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  1. #61
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    Sep 2013
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    Default Do you think you can make your child's diet too healthy?

    @Silver flute my 3yo dd is the same. Less than 3rd percentile weight, (I'm very petite with a very small appetite so it's not a medical issue just genetic) not interested in food in general, let alone real food. No meat (apart from bacon or Maccas chicken bites), no fruit, no veg....
    I try to stay away from threads like this it just upsets me and makes me feel like a terrible parent when I know it's not my fault at all, she's just a crappy water but is happy and healthy (even if she has tiny teddies for lunch lol)

    Eta: she wouldn't even eat chocolate cake for her 3rd birthday... I mean what kid doesn't like cake?!? So she had ice cream....
    Last edited by Little Miss Sunshine; 07-02-2016 at 11:17.

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    A-Squared  (07-02-2016),Silver flute  (07-02-2016),Stretched  (07-02-2016),TheGooch  (07-02-2016)

  3. #62
    Join Date
    Sep 2014
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    Yes, the kids' mum is guilty of this.

    I noticed it when DSD, at 5, said "no that will make me fat" about juice. 5!

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    Stretched  (07-02-2016)

  5. #63
    Join Date
    Jun 2009
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    I'm so happy that it was my 2nd child who decided to be a fussy eater. If I went through all this with my first I would have blamed myself a lot.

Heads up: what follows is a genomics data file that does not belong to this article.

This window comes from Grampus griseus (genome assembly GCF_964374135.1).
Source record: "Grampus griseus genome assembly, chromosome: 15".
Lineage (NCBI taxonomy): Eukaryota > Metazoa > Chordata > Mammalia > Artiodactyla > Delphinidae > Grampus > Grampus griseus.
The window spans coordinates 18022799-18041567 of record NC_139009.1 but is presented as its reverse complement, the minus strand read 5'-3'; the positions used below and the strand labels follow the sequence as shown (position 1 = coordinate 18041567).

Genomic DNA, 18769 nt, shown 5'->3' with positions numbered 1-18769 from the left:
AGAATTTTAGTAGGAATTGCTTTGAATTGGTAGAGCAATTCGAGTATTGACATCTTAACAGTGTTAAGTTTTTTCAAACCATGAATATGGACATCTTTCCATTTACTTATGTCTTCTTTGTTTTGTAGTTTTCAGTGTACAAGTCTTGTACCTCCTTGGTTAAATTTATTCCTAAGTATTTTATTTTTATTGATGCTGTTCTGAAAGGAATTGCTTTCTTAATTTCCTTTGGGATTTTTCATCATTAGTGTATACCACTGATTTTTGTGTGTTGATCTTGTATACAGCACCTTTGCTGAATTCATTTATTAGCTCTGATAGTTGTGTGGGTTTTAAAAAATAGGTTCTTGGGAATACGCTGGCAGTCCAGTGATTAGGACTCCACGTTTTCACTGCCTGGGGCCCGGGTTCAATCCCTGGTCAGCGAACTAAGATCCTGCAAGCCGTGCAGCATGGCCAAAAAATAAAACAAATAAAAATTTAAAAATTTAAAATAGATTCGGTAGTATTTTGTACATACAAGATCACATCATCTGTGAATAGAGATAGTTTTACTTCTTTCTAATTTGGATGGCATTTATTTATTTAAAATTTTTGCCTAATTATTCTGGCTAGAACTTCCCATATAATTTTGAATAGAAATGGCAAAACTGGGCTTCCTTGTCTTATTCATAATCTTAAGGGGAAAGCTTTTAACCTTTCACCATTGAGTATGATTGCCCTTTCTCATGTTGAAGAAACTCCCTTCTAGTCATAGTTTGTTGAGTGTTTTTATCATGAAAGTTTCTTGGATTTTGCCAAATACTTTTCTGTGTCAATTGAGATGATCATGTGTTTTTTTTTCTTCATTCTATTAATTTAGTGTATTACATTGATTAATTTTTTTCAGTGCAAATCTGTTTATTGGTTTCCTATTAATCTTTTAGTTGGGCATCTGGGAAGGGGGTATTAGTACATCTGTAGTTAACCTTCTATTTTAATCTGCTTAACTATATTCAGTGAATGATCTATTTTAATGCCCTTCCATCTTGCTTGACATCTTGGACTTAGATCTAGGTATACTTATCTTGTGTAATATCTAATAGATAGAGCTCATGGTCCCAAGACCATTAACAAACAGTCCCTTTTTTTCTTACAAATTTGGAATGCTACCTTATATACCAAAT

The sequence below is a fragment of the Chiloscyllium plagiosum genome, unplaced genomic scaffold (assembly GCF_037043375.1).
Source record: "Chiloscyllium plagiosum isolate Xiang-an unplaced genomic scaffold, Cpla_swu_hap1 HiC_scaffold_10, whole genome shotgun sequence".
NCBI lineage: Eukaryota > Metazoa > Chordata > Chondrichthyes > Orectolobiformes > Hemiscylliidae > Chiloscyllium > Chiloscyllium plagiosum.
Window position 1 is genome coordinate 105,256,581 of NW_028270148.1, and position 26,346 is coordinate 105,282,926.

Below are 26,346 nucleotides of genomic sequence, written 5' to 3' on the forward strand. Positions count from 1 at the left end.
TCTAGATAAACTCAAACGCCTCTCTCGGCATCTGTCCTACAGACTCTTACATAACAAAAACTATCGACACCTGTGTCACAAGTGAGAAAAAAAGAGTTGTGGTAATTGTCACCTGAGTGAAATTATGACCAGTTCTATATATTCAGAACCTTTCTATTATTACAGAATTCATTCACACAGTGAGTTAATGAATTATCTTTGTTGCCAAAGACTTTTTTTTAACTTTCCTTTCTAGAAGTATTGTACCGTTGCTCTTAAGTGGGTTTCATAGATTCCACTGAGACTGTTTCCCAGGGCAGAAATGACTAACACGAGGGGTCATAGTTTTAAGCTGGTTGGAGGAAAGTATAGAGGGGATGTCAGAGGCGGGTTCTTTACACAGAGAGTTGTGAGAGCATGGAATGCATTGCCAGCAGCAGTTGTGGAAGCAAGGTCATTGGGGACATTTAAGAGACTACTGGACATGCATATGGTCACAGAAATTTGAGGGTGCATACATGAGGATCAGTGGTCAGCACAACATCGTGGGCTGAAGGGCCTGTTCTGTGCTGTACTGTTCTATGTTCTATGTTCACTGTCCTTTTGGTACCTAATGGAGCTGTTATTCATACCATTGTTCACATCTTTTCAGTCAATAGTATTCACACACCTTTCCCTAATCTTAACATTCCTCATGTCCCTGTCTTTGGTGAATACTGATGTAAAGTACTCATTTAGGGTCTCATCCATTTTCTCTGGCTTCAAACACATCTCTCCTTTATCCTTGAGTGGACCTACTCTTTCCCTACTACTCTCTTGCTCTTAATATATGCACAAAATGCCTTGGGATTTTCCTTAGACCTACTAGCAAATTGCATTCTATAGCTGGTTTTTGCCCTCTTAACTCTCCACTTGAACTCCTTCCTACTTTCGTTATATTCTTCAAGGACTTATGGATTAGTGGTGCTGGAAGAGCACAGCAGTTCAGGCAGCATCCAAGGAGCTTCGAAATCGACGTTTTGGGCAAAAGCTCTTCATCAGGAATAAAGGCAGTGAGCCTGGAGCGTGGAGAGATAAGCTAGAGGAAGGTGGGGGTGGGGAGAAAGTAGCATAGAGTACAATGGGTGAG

My personal opinion (that may **** off some people) is a child who will not even try a chicken nugget is just as fussy as the child who won't try a piece of brocolli.

    My DS eats a very limited range of food but, now he eats chicken and fish, eats all food groups. More than anything it is his refusal to TRY new foods that makes him frustratingly fussy. His big sister has food preferences, like most of us, but she worked these out by trying everything offered. DS even forgets that he likes something if he hasn't had it for a few weeks and l literally havr to force some into his mouth so he remembers he likes it!

  6. The Following 2 Users Say Thank You to Stretched For This Useful Post:

    delirium  (07-02-2016),J37  (07-02-2016)

  7. #64
    Join Date
    Oct 2007
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    Yes I think it can be overboard, and I grew up that way. As I have said before in these discussions, I was the child stuffing their face with junk at kids parties while the others ran around having fun. As an adult I have had a lot of issues with junk food and having this sub conscious belief that now as an adult I am free to eat what I want and will. I'm currently a fine weight, but it has come after a hell of a lot of work emotionally.

    Dh and I believe in moderation, simple as that. We actually don't get take away much at all and my daughter won't drink anything but water. But I'll buy a block of chocolate each week and we have a movie night on the weekend with chips and popcorn. Sometimes we'll have frozen pies for tea bc I'm so exhausted from not sleeping with DS2. Meh. All my kids are healthy, not in the least overweight, their teeth are beautiful, they eat a stack of fresh fruit and vegies and good food, and unlike me they are developing their own self control.

    I do believe it's become the new SanctiMummy. It used to be breast feeding, not circing, AP type. But now it's this whole new level of obsessive food to, IMO garner attention and get back pats for what a good mother they are. Bc a good mother mills their own spelt flour and not only buys organic tomatoes but grows them! I find it tiresome and transparent.

    ETA growing your own tomatoes or making cakes from scratch doesn't make you Sanctimummy, it's when you do it for validation and to look down on others that it makes you that.
    Last edited by delirium; 07-02-2016 at 21:52.

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